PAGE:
The growth of data is exponential—90% of all data circulating on the Internet were created less than 2 years ago.
Only 1.7% of EU enterprises make full use of advanced digital technologies, while 41% do not use them at all. Digitisation also offers unprecedented opportunities to other economic sectors, such as transport (e.g. intelligent transport systems) or energy (e.g. smart grids, metering).
3.In 2013, the Government identified big data as one of its ‘eight great technologies’, which it envisaged would contribute to future UK growth. The opportunities offered by big data, and the challenges involved in realising them, were highlighted, also in 2013, in the Government’s Information Economy Strategy: “Business sectors across the economy are being transformed by data, analytics, and modelling. Data is increasingly being produced at a rate that means that current techniques are insufficient to fully exploit it.” The ‘eight great technologies’ were given £600 million in the 2012 Autumn Statement, of which £189 million was assigned to big data technologies, particularly for bioinformatics and environmental monitoring.
4.Much coverage of big data focuses more on the risks than the opportunities, particularly in connection with the storage and processing of personal data. Our predecessor Committee examined the privacy issues arising from big data in the context of social media in their 2014 Responsible Use of Data report. It cautioned that: “The UK is already a leading player on the global stage in using social media data and we are keen for this status to be maintained, but only if that can be achieved while ensuring the personal privacy of UK citizens.”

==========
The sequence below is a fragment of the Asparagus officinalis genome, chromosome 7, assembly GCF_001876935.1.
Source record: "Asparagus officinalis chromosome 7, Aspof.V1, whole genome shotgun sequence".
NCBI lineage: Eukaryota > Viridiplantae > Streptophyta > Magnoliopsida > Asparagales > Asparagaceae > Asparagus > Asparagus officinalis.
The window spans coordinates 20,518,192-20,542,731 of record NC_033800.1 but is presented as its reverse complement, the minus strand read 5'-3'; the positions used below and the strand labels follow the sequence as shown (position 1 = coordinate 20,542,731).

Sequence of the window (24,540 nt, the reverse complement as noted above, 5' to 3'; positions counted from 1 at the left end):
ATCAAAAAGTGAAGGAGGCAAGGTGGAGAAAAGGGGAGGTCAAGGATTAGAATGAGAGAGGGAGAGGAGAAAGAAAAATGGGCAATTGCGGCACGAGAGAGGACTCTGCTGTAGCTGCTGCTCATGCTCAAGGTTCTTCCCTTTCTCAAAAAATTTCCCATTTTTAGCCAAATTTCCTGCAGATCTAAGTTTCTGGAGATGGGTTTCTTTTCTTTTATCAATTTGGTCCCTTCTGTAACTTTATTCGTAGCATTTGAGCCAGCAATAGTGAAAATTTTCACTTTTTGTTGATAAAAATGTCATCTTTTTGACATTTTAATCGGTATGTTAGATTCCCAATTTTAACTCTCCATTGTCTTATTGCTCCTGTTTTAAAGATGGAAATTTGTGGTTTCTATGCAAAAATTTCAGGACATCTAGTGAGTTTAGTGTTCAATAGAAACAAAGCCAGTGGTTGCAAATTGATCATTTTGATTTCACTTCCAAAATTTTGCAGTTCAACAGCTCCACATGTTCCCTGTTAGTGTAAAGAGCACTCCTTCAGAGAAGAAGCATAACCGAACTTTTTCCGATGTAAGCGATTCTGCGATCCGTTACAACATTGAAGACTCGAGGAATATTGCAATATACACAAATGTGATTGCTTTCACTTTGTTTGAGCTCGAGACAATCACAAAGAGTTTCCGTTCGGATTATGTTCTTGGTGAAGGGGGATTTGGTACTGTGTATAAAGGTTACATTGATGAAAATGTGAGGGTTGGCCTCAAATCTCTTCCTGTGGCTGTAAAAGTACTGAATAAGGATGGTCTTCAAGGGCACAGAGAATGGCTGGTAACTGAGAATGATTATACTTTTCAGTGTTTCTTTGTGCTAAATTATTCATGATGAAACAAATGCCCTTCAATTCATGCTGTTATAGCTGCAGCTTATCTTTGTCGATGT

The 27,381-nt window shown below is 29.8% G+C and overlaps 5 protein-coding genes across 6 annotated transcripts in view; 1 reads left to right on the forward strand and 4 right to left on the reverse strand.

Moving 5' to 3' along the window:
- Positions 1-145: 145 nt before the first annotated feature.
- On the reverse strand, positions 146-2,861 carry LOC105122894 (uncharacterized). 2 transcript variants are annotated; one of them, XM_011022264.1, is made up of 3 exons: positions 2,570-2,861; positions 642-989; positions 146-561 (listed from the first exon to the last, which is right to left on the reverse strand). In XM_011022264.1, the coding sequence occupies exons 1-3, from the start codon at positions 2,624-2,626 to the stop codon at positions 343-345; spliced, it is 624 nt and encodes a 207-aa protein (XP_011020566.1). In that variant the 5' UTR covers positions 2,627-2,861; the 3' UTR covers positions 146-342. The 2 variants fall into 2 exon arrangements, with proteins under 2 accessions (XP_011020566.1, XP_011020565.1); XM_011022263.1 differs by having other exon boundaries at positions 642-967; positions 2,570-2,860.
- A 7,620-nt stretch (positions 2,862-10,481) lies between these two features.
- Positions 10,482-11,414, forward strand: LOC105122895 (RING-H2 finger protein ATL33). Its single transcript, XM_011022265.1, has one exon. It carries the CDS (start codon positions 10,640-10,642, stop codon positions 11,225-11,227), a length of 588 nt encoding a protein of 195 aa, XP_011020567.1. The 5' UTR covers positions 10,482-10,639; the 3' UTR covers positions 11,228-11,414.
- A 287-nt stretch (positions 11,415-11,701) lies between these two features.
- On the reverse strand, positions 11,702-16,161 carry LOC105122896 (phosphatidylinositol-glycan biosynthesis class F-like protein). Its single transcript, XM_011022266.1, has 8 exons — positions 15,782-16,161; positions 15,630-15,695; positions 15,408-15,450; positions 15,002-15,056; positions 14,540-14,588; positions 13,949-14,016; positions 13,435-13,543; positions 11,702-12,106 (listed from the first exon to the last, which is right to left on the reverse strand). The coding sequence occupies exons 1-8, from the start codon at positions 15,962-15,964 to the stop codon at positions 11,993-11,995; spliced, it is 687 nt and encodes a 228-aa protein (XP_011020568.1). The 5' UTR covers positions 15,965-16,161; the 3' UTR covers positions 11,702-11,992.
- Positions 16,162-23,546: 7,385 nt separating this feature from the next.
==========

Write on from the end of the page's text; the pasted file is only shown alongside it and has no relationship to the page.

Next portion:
5.Since our predecessor Committee’s earlier inquiry, £450 million has been allocated in the 2015 Spending Review for the Government Digital Service. The Data Protection Act 1998, which transposed the 1995 EU Data Protection Directive, will need to be overhauled within the next two years as a result of the agreement of an EU General Data Protection Regulation in December 2015. The Government is also developing a Digital Strategy, which it expects to publish soon.